Like the look of engraving but feel you can’t cut it? The basics are not too difficult
By Richard Purcell
Most engraving is composed of a few basic strokes that, combined in a design, can produce a very pleasing work of great depth and complexity. The basics of engraving are not too difficult and can be mastered with perseverance. However, as with anything, it takes practice to achieve true dexterity and ability. There is nothing more beautiful, timeless, exacting or lasting than a craftsman’s engraving. The best way to begin is to give it a go.
What sort of tools do you need? First you need an engraver’s ball vice to hold the work. It looks like a metal ball made so that the top half with a vice built in rotates on the bottom half. The vice can be moved by hand in any direction, presenting the work to be engraved in the correct position at all times.
A cheaper alternative is a discus-shaped pad made of leather, filled with shot or sand and mounted on a revolving table; not perfect, but sufficiently useful to get started. You can buy all of these tools from a good jewellery equipment shop, or you may find some in an art supply shop.
You will need a variety of gravers which are made of short lengths of high-quality tool steel. It is possible to buy old sets of gravers from Trade-Me or other second-hand sites and occasionally you will find them in junk shops.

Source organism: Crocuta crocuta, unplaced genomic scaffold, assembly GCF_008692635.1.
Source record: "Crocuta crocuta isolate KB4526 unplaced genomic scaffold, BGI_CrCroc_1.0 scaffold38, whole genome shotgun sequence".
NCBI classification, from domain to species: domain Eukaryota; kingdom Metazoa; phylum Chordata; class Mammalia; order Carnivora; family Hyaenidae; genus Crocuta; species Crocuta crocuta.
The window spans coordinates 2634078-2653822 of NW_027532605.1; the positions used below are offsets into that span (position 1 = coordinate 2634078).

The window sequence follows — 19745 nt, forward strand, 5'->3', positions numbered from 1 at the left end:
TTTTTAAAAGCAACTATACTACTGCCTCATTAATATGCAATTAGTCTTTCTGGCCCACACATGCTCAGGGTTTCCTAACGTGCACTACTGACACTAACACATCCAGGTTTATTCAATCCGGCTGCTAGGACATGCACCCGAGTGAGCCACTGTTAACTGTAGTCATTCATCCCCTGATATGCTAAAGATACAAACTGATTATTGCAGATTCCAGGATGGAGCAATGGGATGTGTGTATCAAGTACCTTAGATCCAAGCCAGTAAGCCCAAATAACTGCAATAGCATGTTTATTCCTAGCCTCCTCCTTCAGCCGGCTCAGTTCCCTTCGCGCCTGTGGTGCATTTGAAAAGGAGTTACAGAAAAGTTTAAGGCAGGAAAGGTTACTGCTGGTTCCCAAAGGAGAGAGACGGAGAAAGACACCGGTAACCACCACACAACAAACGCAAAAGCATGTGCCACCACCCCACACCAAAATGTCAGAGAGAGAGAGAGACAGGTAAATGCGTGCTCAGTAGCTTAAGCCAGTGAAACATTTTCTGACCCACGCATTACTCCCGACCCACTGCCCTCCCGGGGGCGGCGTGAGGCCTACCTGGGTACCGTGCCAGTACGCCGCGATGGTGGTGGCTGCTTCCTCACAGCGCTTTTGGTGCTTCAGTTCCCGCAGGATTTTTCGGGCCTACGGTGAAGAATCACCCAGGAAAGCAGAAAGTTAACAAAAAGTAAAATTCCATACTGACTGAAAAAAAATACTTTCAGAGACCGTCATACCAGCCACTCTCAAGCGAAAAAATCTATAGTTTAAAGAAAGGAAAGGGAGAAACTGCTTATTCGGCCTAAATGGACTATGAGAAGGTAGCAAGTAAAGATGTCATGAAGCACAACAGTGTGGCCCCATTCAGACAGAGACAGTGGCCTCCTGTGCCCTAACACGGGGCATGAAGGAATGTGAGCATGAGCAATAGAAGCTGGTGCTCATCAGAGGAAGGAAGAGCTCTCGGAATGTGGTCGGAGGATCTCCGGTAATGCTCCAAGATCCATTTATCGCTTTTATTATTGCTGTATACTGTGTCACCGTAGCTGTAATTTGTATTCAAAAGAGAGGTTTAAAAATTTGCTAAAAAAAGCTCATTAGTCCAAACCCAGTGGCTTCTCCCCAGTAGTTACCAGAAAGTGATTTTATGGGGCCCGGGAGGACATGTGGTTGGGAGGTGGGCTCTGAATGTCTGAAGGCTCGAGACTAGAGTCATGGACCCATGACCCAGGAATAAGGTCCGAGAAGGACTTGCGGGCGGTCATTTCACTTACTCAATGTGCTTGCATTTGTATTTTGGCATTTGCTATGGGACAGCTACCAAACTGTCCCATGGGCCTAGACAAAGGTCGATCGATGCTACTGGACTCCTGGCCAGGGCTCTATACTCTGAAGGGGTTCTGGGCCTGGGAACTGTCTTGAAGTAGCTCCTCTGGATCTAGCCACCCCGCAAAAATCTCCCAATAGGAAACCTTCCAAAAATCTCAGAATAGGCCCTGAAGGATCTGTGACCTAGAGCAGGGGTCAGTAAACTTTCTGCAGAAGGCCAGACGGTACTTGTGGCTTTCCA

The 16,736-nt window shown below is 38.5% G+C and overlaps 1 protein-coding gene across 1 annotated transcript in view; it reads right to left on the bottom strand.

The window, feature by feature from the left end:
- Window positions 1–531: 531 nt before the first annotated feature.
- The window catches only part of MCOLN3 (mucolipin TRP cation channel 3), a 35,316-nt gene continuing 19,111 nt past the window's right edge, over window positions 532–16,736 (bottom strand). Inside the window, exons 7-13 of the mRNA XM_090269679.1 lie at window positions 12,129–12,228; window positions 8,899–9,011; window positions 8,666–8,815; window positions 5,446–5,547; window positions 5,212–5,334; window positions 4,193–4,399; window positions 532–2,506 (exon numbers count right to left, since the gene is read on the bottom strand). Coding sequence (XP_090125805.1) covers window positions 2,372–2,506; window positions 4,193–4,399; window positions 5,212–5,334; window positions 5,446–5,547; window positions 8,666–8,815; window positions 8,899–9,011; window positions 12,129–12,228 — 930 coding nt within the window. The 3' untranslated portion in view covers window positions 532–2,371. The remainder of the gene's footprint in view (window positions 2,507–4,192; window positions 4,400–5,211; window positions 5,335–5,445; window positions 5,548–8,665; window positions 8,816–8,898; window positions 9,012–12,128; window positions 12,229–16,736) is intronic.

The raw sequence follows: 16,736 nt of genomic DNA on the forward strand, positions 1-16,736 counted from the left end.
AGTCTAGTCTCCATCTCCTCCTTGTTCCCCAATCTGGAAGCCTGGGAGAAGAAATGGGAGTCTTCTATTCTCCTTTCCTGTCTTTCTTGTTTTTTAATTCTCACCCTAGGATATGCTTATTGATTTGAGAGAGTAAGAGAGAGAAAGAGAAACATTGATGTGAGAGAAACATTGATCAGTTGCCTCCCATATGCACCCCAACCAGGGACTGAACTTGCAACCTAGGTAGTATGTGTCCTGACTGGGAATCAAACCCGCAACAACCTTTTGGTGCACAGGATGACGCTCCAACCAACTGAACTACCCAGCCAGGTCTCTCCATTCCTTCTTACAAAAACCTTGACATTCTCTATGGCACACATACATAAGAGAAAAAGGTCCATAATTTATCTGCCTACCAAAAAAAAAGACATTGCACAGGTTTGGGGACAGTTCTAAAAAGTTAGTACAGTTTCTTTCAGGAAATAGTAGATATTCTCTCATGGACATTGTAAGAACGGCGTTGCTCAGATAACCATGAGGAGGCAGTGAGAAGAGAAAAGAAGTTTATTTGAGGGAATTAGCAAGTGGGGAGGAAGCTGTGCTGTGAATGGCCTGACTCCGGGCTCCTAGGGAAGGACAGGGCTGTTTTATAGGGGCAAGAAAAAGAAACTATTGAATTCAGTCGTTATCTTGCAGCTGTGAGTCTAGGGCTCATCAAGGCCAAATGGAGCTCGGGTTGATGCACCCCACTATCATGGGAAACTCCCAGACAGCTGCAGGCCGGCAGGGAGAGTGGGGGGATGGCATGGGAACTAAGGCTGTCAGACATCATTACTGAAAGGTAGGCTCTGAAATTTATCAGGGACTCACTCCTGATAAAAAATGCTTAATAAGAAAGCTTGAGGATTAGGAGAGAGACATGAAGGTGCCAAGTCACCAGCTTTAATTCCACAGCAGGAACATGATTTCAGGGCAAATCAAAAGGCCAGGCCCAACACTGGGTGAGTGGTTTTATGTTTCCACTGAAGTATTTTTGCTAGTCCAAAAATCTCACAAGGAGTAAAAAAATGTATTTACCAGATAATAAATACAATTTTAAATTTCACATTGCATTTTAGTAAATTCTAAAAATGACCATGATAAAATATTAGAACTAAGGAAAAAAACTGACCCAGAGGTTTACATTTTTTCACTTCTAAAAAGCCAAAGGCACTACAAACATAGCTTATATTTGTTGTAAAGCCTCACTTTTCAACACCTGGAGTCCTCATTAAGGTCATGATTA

If you buy new tools, you will find they are usually too long and must be shortened. Given the hard, brittle nature of the metal, this is not too difficult. You simply fix the tool in a vice to the correct length and give it a sharp blow with a hammer.
To do their job, gravers must be precision-sharpened. You will have to sharpen the tip many times; to speed up this process, it is helpful to grind away a small section of the tip surface before each sharpening.
The face angle of the graver is usually 45º and this can be created on a grinding wheel. Take care to preserve the hardness of the steel by quenching it regularly and finish the sharpening on finer stones until the face has a polished look. Diamond hones are a good alternative to Arkansas or oilstones. It is traditional to remove the burr on a graver by jamming it into a block of wood.